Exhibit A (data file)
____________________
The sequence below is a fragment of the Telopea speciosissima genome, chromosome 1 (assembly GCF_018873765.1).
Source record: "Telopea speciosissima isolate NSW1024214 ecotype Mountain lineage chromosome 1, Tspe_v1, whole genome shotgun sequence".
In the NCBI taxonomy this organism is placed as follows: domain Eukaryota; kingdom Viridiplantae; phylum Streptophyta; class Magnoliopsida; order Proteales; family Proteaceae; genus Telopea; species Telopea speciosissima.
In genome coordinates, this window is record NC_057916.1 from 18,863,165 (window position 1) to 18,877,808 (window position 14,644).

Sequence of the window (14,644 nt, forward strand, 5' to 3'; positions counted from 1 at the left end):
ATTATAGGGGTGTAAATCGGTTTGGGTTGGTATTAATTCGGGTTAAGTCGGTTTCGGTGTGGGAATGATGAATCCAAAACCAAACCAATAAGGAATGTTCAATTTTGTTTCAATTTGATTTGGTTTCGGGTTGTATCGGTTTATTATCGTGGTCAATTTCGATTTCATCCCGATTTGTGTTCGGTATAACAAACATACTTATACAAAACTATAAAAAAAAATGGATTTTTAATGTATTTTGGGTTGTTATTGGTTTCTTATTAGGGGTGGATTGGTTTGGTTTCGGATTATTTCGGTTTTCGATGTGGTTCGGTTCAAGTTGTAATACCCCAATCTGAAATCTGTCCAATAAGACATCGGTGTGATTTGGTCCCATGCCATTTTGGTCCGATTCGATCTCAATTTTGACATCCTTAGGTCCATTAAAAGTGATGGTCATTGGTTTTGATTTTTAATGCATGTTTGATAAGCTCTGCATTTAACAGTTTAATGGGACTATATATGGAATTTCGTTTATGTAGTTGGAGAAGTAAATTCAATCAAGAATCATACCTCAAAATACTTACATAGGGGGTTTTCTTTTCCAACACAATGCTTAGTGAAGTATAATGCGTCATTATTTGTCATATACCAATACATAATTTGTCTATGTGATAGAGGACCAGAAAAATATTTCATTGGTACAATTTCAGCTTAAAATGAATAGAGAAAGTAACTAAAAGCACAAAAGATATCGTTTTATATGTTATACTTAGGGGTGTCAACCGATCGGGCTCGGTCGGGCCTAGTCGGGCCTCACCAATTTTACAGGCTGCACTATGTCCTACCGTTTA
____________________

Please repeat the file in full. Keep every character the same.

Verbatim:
The sequence below is a fragment of the Telopea speciosissima genome, chromosome 1 (assembly GCF_018873765.1).
Source record: "Telopea speciosissima isolate NSW1024214 ecotype Mountain lineage chromosome 1, Tspe_v1, whole genome shotgun sequence".
In the NCBI taxonomy this organism is placed as follows: domain Eukaryota; kingdom Viridiplantae; phylum Streptophyta; class Magnoliopsida; order Proteales; family Proteaceae; genus Telopea; species Telopea speciosissima.
In genome coordinates, this window is record NC_057916.1 from 18,863,165 (window position 1) to 18,877,808 (window position 14,644).

Sequence of the window (14,644 nt, forward strand, 5' to 3'; positions counted from 1 at the left end):
ATTATAGGGGTGTAAATCGGTTTGGGTTGGTATTAATTCGGGTTAAGTCGGTTTCGGTGTGGGAATGATGAATCCAAAACCAAACCAATAAGGAATGTTCAATTTTGTTTCAATTTGATTTGGTTTCGGGTTGTATCGGTTTATTATCGTGGTCAATTTCGATTTCATCCCGATTTGTGTTCGGTATAACAAACATACTTATACAAAACTATAAAAAAAAATGGATTTTTAATGTATTTTGGGTTGTTATTGGTTTCTTATTAGGGGTGGATTGGTTTGGTTTCGGATTATTTCGGTTTTCGATGTGGTTCGGTTCAAGTTGTAATACCCCAATCTGAAATCTGTCCAATAAGACATCGGTGTGATTTGGTCCCATGCCATTTTGGTCCGATTCGATCTCAATTTTGACATCCTTAGGTCCATTAAAAGTGATGGTCATTGGTTTTGATTTTTAATGCATGTTTGATAAGCTCTGCATTTAACAGTTTAATGGGACTATATATGGAATTTCGTTTATGTAGTTGGAGAAGTAAATTCAATCAAGAATCATACCTCAAAATACTTACATAGGGGGTTTTCTTTTCCAACACAATGCTTAGTGAAGTATAATGCGTCATTATTTGTCATATACCAATACATAATTTGTCTATGTGATAGAGGACCAGAAAAATATTTCATTGGTACAATTTCAGCTTAAAATGAATAGAGAAAGTAACTAAAAGCACAAAAGATATCGTTTTATATGTTATACTTAGGGGTGTCAACCGATCGGGCTCGGTCGGGCCTAGTCGGGCCTCACCAATTTTACAGGCTGCACTATGTCCTACCGTTTA